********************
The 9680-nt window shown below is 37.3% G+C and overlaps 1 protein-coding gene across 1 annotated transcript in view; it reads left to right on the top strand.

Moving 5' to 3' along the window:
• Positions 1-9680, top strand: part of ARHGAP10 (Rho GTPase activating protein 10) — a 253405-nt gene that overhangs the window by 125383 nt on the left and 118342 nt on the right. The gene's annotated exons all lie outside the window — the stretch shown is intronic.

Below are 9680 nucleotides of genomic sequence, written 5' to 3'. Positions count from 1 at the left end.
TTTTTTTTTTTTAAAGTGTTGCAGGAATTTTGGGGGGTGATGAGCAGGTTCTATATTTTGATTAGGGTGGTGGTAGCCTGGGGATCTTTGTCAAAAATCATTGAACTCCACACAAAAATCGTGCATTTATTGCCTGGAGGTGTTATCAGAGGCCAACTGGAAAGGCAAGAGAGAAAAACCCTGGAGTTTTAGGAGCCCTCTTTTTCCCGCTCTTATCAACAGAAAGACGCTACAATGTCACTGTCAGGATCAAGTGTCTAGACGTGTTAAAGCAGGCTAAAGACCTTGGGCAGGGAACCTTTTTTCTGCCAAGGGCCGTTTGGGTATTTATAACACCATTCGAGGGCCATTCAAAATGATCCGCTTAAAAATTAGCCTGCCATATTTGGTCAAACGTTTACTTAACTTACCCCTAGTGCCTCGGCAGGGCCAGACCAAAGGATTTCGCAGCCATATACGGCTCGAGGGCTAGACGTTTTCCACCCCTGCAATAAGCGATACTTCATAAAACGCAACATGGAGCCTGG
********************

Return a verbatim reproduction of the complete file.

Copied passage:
The 9680-nt window shown below is 37.3% G+C and overlaps 1 protein-coding gene across 1 annotated transcript in view; it reads left to right on the top strand.

Moving 5' to 3' along the window:
• Positions 1-9680, top strand: part of ARHGAP10 (Rho GTPase activating protein 10) — a 253405-nt gene that overhangs the window by 125383 nt on the left and 118342 nt on the right. The gene's annotated exons all lie outside the window — the stretch shown is intronic.

Below are 9680 nucleotides of genomic sequence, written 5' to 3'. Positions count from 1 at the left end.
TTTTTTTTTTTTAAAGTGTTGCAGGAATTTTGGGGGGTGATGAGCAGGTTCTATATTTTGATTAGGGTGGTGGTAGCCTGGGGATCTTTGTCAAAAATCATTGAACTCCACACAAAAATCGTGCATTTATTGCCTGGAGGTGTTATCAGAGGCCAACTGGAAAGGCAAGAGAGAAAAACCCTGGAGTTTTAGGAGCCCTCTTTTTCCCGCTCTTATCAACAGAAAGACGCTACAATGTCACTGTCAGGATCAAGTGTCTAGACGTGTTAAAGCAGGCTAAAGACCTTGGGCAGGGAACCTTTTTTCTGCCAAGGGCCGTTTGGGTATTTATAACACCATTCGAGGGCCATTCAAAATGATCCGCTTAAAAATTAGCCTGCCATATTTGGTCAAACGTTTACTTAACTTACCCCTAGTGCCTCGGCAGGGCCAGACCAAAGGATTTCGCAGCCATATACGGCTCGAGGGCTAGACGTTTTCCACCCCTGCAATAAGCGATACTTCATAAAACGCAACATGGAGCCTGG